Friday, July 30, 2010
I've now got a week's worth of staycation photos to sort through. Nearly 1200, in fact. In the meantime, here are a few from the archives, from 2007's mini-roadtrip. These were taken in Crater Lake National Park, but they aren't of Crater Lake itself, nor are they of the Pumice Desert just north of the lake. So even though they're quite scenic, they didn't make the cut. Until now. Enjoy!
Thursday, July 29, 2010
As seen near NE 33rd & Sandy. I'm not really a historian of commercial art, or a historian of any kind really, but I'd guess this "Cocktails" sign was created somewhere on the far side of 1960, maybe 1950, maybe even earlier. Since the sign doesn't appear to have moved between then and now, I'd imagine the adjacent building has been home to one bar after another for at least half a century if not more. All of them presumably offering cocktails.
A couple of years ago this spot was home to a Mexican restaurant & nightclub, but a fatal shooting in January 2008 seems to have put an end to that. More recently -- and controversially -- the building reopened as an upscale (by Portland standards) gentlemens club. So I can't help but wonder what some of its previous incarnations were like. Perhaps an outrageous 60's tiki bar, with ridiculously strong cocktails in ceramic moai mugs, and a house orchestra covering Martin Denny's greatest hits. In the 50's it could have featured an ooky racist theme, trying to compete with the infamous Coon Chicken Inn 20 blocks to the east. Could be there's an authentic vintage 70's disco ball gathering dust in the attic, next to a crate full of 45 singles and long-expired Quaaludes. NE Sandy was kind of a dump in the 80's, so I doubt this spot ever featured ferns and wine coolers and Nagel prints and cokehead stockbrokers. Unless they were slumming, which is possible of course.
We may never know for sure, as "real" historians aren't overly interested in this sort of thing. Perhaps if it gets turned into a McMenamins someday we'll get the full story. Generously embellished, of course, and presented as a wacky psychedelic mural. But hey.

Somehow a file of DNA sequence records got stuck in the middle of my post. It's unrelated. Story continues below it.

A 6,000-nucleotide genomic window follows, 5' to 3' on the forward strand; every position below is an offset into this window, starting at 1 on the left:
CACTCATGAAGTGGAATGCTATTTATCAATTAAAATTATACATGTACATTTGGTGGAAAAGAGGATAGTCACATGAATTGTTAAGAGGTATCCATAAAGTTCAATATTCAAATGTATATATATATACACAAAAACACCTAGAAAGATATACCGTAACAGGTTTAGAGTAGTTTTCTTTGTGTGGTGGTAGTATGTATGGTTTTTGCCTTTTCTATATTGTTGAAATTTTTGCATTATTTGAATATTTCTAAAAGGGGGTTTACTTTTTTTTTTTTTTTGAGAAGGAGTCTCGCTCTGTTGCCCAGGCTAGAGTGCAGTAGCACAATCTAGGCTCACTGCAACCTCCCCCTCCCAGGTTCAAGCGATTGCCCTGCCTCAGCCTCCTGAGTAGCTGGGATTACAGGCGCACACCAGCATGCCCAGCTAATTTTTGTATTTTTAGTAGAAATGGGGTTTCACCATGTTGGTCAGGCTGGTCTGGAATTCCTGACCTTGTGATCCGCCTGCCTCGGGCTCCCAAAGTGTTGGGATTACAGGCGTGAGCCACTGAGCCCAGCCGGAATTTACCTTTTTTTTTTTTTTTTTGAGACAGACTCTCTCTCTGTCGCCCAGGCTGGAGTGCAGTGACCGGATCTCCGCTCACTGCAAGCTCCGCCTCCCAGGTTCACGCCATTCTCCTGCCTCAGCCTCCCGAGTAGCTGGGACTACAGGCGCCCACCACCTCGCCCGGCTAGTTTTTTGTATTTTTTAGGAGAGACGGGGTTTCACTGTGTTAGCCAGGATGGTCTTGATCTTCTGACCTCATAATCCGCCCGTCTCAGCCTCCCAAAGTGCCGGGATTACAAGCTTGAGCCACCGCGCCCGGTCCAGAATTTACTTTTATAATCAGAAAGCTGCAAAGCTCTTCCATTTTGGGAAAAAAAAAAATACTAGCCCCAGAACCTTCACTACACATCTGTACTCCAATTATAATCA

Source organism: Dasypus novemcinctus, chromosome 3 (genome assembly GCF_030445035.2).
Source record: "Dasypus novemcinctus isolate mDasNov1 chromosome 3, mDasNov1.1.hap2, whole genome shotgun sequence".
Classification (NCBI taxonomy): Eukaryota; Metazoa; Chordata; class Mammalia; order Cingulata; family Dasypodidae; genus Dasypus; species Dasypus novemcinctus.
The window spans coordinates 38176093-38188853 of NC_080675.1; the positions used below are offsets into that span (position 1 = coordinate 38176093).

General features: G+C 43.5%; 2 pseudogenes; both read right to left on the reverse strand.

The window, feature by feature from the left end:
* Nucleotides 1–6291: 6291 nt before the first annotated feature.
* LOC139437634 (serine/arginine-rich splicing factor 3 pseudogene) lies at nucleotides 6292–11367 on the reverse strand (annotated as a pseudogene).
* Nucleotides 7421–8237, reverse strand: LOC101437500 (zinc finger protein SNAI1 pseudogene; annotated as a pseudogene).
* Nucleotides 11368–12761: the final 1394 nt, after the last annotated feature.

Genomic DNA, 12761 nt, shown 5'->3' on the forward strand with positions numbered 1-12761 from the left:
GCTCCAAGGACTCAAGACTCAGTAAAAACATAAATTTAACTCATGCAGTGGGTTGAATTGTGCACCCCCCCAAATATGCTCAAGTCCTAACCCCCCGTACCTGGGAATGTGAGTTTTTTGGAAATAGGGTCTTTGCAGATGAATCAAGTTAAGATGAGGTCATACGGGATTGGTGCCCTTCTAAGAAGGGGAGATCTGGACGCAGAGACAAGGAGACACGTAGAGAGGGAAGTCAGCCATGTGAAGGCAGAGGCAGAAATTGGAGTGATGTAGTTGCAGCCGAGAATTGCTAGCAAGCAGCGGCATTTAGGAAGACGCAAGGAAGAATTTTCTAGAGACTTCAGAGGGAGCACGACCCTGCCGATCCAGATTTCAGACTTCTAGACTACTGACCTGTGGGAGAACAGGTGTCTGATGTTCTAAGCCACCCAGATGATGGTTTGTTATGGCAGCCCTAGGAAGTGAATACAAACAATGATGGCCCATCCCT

A few test shots of cherry tomato & cayenne pepper plants, taken with a 70's-era Domiplan lens I got recently. Conventional wisdom is that Domiplans are pretty much bottom of the barrel, but mine seems rather decent so far. Reviews on MFLenses and Lens Bubbles come to essentially the same conclusion. So it's not just my puny eyes smoking crack here.
The latter review mentions, as one of its pluses, that it has the Meyer-Optik "look", and I'd agree that's a good thing. I have a couple of other Meyer lenses, and the Oreston (their more expensive, faster, closer focusing offering) is one of my all-time favorites (check out this Flickr slideshow for a few of my examples). Also have an ancient Primoplan, which gives a rather zany retro effect (see slideshow).
Wednesday, July 28, 2010
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Today's adventure takes us to Sauvie Island, just north of Portland, and an obscure spot variously known as "Wapato State Park", "Wapato Access Greenway", "Wapato State Access Area" and probably other variants I haven't encountered yet. The park, whatever it's called, surrounds marshy Virginia Lake, on the Multnomah Channel side of the island. Apparently it's a great birdwatching spot, so naturally I dropped by in July. Nothing's migrating now, and the lake's close to drying up, and there are mosquitoes all over the place, but at least the weather's better. And more to the point, I had a bit of free time to check the place out right now. Even if I'd been inclined to brave the cold and rain and mud over the winter and early spring, there were meetings to attend and there was code to write and it simply wasn't possible.